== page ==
To investigate obstetrician–gynecologists’ practises in the United States regarding postpartum sterilisation where the Medicaid permission form was not legitimate was the study’s goal. Using the American College of Obstetricians and Gynecologists’ web database, researchers performed a qualitative research in which we recruited ob-gyns practising in ten geographically varied U.S. states for semi-structured telephone interviews. They used the constant comparative technique and grounded theory concepts to evaluate interview transcripts. Thirty obstetricians were questioned. Although the majority of physicians stated that they did not perform sterilisations without a valid Medicaid sterilisation form, others stated that they did so on occasion due to an ethical obligation to their patients’ health, being in a position of greater authority or seniority, interpreting the emergency justification section of the form more broadly, or backdating the form. The physicians who stated that they would never proceed without a signed form worked at major institutions and were afraid about losing funds and participating in possibly illegal or fraudulent activity.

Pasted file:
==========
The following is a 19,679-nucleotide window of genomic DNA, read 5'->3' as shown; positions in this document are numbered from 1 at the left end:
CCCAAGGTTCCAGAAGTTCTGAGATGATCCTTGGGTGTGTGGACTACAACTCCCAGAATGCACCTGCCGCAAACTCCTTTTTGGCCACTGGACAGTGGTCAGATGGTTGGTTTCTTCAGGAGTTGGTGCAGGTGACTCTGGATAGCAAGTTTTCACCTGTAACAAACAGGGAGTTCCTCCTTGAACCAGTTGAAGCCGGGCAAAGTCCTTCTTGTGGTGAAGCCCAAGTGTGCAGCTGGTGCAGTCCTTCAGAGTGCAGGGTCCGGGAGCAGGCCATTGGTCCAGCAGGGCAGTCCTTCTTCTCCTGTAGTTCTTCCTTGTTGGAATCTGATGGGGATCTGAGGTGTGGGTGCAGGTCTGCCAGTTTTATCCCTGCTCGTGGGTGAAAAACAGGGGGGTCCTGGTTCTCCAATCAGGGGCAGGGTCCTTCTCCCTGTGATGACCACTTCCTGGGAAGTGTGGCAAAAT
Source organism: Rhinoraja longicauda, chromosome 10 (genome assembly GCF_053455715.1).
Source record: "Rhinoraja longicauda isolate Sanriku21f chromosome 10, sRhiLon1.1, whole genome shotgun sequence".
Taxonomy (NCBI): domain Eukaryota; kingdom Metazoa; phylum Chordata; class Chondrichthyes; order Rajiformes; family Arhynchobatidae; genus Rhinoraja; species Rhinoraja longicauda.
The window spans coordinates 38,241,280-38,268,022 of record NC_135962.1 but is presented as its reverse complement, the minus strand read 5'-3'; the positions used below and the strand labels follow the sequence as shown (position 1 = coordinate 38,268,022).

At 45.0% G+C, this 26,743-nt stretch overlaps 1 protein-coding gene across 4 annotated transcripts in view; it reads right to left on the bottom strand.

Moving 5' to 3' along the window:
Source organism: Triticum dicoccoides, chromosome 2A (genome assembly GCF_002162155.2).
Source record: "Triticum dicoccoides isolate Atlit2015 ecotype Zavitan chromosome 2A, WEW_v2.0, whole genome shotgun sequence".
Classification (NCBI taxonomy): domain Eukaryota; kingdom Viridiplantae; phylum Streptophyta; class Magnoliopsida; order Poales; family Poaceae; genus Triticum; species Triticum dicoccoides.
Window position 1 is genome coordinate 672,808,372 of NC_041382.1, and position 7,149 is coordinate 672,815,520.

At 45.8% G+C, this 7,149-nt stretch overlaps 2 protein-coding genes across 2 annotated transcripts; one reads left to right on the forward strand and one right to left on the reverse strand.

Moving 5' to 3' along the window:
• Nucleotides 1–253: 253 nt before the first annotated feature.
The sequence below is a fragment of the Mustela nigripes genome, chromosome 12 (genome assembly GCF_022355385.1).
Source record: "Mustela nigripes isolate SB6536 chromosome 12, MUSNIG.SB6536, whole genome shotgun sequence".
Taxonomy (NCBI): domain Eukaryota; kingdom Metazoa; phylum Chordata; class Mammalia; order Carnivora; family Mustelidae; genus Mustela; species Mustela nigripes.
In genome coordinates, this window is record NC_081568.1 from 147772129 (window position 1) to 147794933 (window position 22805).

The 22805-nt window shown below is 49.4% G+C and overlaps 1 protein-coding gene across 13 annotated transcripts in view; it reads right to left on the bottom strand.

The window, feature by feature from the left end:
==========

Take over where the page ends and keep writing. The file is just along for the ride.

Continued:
The various actions of physicians in delivering postpartum sterilisation without a formal Medicaid permission form show that the regulation needs to be revised. To provide fair care, unclear wording and the consequences of the Medicaid sterilisation policy must be addressed.